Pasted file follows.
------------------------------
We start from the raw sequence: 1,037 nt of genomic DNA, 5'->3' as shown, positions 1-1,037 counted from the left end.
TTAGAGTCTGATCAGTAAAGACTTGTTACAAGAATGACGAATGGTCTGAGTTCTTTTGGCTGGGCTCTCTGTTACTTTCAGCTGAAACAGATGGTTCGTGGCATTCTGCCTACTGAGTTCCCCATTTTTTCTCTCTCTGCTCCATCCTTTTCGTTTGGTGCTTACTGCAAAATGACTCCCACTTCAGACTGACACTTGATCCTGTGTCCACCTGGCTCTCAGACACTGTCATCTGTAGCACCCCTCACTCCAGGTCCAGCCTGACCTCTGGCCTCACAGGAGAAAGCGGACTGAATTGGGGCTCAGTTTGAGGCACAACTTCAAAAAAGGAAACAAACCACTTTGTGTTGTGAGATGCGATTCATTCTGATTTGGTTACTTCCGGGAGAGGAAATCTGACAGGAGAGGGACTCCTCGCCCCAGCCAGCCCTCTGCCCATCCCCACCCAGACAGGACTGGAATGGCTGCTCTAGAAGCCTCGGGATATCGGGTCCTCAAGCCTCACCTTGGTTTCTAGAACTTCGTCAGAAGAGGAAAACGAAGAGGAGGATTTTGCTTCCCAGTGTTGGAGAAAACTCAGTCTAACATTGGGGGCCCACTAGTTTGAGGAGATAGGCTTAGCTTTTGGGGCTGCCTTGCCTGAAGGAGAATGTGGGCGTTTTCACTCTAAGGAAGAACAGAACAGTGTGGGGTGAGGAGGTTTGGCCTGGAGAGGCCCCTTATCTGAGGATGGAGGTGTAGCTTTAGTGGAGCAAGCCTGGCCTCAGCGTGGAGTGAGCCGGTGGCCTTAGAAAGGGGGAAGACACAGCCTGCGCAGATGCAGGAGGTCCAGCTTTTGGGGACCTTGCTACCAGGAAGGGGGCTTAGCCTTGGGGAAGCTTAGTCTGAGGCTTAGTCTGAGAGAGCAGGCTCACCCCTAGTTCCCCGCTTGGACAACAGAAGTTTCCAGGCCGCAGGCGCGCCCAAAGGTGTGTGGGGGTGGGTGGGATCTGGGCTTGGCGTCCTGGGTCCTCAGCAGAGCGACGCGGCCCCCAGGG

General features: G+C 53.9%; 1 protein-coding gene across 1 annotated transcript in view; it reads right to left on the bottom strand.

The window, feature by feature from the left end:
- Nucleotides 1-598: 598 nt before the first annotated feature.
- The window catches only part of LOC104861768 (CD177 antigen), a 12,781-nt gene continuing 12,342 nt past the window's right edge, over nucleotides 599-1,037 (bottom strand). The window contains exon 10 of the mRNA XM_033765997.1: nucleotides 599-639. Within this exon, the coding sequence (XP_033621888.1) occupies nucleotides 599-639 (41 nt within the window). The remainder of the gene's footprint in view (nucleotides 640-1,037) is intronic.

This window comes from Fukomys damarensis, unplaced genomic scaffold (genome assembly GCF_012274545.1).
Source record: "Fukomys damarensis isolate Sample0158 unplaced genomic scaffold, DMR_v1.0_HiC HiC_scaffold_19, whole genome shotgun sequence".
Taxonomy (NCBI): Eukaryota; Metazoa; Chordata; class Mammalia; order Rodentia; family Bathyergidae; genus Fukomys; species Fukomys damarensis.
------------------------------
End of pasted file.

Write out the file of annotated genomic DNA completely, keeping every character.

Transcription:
We start from the raw sequence: 1,037 nt of genomic DNA, 5'->3' as shown, positions 1-1,037 counted from the left end.
TTAGAGTCTGATCAGTAAAGACTTGTTACAAGAATGACGAATGGTCTGAGTTCTTTTGGCTGGGCTCTCTGTTACTTTCAGCTGAAACAGATGGTTCGTGGCATTCTGCCTACTGAGTTCCCCATTTTTTCTCTCTCTGCTCCATCCTTTTCGTTTGGTGCTTACTGCAAAATGACTCCCACTTCAGACTGACACTTGATCCTGTGTCCACCTGGCTCTCAGACACTGTCATCTGTAGCACCCCTCACTCCAGGTCCAGCCTGACCTCTGGCCTCACAGGAGAAAGCGGACTGAATTGGGGCTCAGTTTGAGGCACAACTTCAAAAAAGGAAACAAACCACTTTGTGTTGTGAGATGCGATTCATTCTGATTTGGTTACTTCCGGGAGAGGAAATCTGACAGGAGAGGGACTCCTCGCCCCAGCCAGCCCTCTGCCCATCCCCACCCAGACAGGACTGGAATGGCTGCTCTAGAAGCCTCGGGATATCGGGTCCTCAAGCCTCACCTTGGTTTCTAGAACTTCGTCAGAAGAGGAAAACGAAGAGGAGGATTTTGCTTCCCAGTGTTGGAGAAAACTCAGTCTAACATTGGGGGCCCACTAGTTTGAGGAGATAGGCTTAGCTTTTGGGGCTGCCTTGCCTGAAGGAGAATGTGGGCGTTTTCACTCTAAGGAAGAACAGAACAGTGTGGGGTGAGGAGGTTTGGCCTGGAGAGGCCCCTTATCTGAGGATGGAGGTGTAGCTTTAGTGGAGCAAGCCTGGCCTCAGCGTGGAGTGAGCCGGTGGCCTTAGAAAGGGGGAAGACACAGCCTGCGCAGATGCAGGAGGTCCAGCTTTTGGGGACCTTGCTACCAGGAAGGGGGCTTAGCCTTGGGGAAGCTTAGTCTGAGGCTTAGTCTGAGAGAGCAGGCTCACCCCTAGTTCCCCGCTTGGACAACAGAAGTTTCCAGGCCGCAGGCGCGCCCAAAGGTGTGTGGGGGTGGGTGGGATCTGGGCTTGGCGTCCTGGGTCCTCAGCAGAGCGACGCGGCCCCCAGGG

General features: G+C 53.9%; 1 protein-coding gene across 1 annotated transcript in view; it reads right to left on the bottom strand.

The window, feature by feature from the left end:
- Nucleotides 1-598: 598 nt before the first annotated feature.
- The window catches only part of LOC104861768 (CD177 antigen), a 12,781-nt gene continuing 12,342 nt past the window's right edge, over nucleotides 599-1,037 (bottom strand). The window contains exon 10 of the mRNA XM_033765997.1: nucleotides 599-639. Within this exon, the coding sequence (XP_033621888.1) occupies nucleotides 599-639 (41 nt within the window). The remainder of the gene's footprint in view (nucleotides 640-1,037) is intronic.

This window comes from Fukomys damarensis, unplaced genomic scaffold (genome assembly GCF_012274545.1).
Source record: "Fukomys damarensis isolate Sample0158 unplaced genomic scaffold, DMR_v1.0_HiC HiC_scaffold_19, whole genome shotgun sequence".
Taxonomy (NCBI): Eukaryota; Metazoa; Chordata; class Mammalia; order Rodentia; family Bathyergidae; genus Fukomys; species Fukomys damarensis.